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How low can U.S. grains go?

CHICAGO (Reuters) - The sell-off in grains as part of a broader flight of investment money from commodities could continue through year’s end due to the expanding credit crisis, with any global recession taking a bite out of demand.

A cow grazes in the harvested corn fields outside Iowa City, Iowa, November 14, 2007. REUTERS/Shannon Stapleton

U.S. grain prices have likely not bottomed, despite their recent slide, with the U.S. harvest getting into gear, uncertainty over demand for corn from the ethanol sector and a rising dollar that could hurt export competitiveness.

But of particular concern to traders in the grain market is the path investment money from investors like index funds will follow.

“There are estimates that by the end of the year about 30 percent of the index funds’ positions are going to get liquidated,” said grains analyst Charlie Sernatinger of Fortis Clearing Americas in Chicago.

“That is the big question mark in the market. In order to get some stabilization in prices, you are going to need some clarification that index funds are not going to get out of their big long positions,” he added.

Index funds, along with other investment vehicles, raised their presence in the grain and other commodities markets in recent years as they shifted their focus away from the equities market in search of better returns.

Investment funds, which typically use debt to build large positions in these markets, are now actively deleveraging by getting out of commodities markets to reduce financial risk amid signs that the credit crisis is spreading globally.

There have been few signs that a $700 billion plan to buy up toxic mortgage securities at the heart of the credit crunch has boosted confidence in the economy, and fears of a global recession are growing.

Chicago Board of Trade corn futures are hovering above $4 a bushel, down 14 percent since September 30 and about 45 percent lower than the record high of $7.65 set in June.

Soybeans dipped below $10 last week, and are off a record peak of $16.07-1/4 set in June. Wheat prices were just above $6, down 10 percent since the end of September and well off their record high of $13.34-1/2 set in February.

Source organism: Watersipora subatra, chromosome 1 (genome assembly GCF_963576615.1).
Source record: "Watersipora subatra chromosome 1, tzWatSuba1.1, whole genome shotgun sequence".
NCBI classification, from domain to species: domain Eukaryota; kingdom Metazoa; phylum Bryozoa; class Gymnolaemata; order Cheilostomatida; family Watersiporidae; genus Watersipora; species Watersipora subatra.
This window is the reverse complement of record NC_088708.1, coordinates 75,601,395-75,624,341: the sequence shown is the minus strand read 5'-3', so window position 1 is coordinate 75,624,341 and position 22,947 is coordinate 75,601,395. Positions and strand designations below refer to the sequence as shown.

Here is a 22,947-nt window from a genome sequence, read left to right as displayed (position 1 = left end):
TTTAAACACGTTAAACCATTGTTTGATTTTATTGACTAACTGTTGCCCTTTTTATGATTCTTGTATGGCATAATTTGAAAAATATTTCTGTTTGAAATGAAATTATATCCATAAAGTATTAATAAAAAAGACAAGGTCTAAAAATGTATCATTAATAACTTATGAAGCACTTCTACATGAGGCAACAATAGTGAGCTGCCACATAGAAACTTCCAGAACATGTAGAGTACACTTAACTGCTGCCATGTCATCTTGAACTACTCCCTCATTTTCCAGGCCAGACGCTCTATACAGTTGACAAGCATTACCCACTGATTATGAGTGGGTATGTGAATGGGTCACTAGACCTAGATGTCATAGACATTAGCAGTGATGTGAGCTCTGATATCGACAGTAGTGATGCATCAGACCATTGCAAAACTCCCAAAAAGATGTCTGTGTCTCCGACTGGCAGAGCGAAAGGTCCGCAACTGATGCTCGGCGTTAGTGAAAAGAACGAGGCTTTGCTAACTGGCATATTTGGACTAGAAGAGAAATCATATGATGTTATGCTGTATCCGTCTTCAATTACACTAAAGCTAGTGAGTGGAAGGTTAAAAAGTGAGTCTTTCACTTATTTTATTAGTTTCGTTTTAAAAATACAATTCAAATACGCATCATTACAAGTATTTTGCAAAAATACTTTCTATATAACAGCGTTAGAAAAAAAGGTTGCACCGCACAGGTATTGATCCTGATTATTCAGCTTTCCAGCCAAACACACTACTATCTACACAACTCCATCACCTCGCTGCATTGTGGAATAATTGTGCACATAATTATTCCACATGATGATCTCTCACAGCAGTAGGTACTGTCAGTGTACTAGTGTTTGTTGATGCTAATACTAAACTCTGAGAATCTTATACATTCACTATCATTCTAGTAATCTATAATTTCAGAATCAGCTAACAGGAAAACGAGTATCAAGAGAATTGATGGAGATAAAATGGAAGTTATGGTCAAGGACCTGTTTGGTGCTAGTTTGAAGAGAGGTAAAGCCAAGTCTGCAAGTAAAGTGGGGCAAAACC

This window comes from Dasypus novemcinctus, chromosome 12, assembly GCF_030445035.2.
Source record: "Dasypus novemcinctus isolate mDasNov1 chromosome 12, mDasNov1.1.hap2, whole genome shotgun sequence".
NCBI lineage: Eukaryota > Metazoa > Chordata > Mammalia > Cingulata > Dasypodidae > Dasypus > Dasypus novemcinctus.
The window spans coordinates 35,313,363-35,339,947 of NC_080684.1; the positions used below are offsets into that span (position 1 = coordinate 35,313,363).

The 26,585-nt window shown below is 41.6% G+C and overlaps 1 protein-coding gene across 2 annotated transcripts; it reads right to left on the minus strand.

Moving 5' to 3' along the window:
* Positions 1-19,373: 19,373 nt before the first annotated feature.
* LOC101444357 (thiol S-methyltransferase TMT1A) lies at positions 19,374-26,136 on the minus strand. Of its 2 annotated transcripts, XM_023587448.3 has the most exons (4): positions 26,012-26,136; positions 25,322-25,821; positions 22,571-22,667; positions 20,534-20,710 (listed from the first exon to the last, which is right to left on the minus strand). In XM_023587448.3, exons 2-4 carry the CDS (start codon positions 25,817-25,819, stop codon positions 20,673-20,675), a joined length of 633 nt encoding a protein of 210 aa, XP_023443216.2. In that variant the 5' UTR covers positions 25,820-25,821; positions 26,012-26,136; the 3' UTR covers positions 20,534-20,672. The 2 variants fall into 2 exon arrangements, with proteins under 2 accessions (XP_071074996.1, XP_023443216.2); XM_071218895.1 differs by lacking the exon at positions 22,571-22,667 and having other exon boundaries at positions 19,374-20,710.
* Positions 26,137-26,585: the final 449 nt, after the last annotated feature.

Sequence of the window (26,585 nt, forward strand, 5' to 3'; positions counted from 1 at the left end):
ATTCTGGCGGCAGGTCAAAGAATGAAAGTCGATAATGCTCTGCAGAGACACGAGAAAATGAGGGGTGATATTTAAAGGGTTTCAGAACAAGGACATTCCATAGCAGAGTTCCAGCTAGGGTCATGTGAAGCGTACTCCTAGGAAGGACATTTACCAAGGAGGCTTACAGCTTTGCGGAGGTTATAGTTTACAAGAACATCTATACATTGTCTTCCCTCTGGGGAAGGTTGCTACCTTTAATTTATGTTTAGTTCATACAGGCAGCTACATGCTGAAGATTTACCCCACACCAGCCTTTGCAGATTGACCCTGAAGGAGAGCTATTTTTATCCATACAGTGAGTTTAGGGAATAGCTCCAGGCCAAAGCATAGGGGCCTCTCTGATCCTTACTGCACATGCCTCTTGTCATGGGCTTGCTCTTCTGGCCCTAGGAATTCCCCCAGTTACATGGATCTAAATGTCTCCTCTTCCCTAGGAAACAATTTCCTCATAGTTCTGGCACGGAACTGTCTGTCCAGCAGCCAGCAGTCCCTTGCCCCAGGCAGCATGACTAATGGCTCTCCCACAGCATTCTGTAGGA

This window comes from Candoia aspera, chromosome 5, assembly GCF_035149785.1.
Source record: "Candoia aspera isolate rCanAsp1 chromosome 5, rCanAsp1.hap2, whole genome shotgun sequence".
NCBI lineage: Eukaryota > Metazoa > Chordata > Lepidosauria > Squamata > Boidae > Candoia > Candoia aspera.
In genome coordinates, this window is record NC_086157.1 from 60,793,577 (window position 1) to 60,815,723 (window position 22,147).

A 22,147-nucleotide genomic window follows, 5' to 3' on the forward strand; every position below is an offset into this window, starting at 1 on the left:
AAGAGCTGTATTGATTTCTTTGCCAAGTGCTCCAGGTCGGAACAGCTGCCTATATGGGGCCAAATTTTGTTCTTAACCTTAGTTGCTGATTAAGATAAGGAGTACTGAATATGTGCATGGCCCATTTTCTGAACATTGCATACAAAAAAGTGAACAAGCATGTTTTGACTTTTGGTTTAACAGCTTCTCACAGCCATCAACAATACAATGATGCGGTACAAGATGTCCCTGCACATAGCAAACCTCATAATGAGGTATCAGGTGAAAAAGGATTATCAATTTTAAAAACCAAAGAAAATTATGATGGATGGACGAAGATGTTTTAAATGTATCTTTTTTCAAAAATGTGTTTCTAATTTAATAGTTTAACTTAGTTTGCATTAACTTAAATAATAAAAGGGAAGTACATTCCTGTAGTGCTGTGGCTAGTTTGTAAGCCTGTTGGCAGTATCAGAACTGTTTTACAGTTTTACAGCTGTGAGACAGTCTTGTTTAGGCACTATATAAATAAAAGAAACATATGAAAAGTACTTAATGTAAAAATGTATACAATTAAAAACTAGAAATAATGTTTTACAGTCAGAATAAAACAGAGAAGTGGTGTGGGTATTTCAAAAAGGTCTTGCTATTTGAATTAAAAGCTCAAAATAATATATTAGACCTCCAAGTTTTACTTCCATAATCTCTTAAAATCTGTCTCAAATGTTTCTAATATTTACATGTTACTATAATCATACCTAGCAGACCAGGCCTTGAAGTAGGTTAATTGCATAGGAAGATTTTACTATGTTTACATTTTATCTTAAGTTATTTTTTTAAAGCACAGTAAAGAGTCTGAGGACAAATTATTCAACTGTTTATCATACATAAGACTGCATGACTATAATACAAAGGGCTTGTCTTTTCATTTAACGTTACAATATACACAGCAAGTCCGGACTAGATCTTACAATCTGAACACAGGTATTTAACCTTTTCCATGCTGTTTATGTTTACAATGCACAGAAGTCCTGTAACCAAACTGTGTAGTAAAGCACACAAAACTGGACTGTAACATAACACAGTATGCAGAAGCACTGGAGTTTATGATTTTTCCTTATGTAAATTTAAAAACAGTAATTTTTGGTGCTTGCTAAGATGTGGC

Analysts said that the exit of managed money was not the sole reason for the pressure on U.S. grain prices.

The corn and soybean harvest in the United States, the world’s top grower and exporter of both crops, will be going into high gear in coming weeks and supplies will soon be making their way across the globe, from Europe to Asia to Africa.

Prices for corn in the U.S. cash markets have dropped below $4 a bushel at a few locations in the Midwest grain belt, and are on the verge of falling below that level at most others.

FOCUS SHIFTS TO SUPPLY

Another pressure factor comes from the Southern Hemisphere, where farmers are gearing up to plant their crops with the arrival of spring.

“We have shifted to focus on supply. The Southern Hemisphere is getting ready to plant now. I don’t think we’ve seen the bottom yet (in CBOT futures),” said grains analyst Jim Bower of Bower Trading in Lafayette, Indiana.

“From an economic standpoint, we are seeing a lot of wealth destruction and demand destruction. I don’t think that is going to heal itself overnight,” he said.

“We’ve got some liquidation to do. I think the market needs to rebuild its demand base. The funds are still heavily long, and that is worrisome,” he added.

Long, or bought, positions held by index funds in Chicago Board of Trade wheat futures and options stood at 46 percent of open interest, according to data from industry regulator, the Commodity Futures Trading Commission (CFTC).

Long positions held by these funds, which invest for the long haul, totaled 20 percent of the open interest in corn, and they held 26 percent of the longs in soybeans.

Analysts said the amount of corn used to make ethanol could fall due to softer demand for motor fuels and tepid profit margins as production capacity jumped 60 percent since 2007.

Joe Victor, analyst with Allendale Inc, said grain prices could find a bottom by the end of October or early November based on current demand for products like corn and soybeans.

But he said any recovery could be prolonged if the financial turmoil remains unresolved.

“As long as there is concern that the world economy is in a fragile state, then it would be pretty hard to change the perception that has already been initiated,” he said.

Reporting by K.T. Arasu; editing by Jim Marshall

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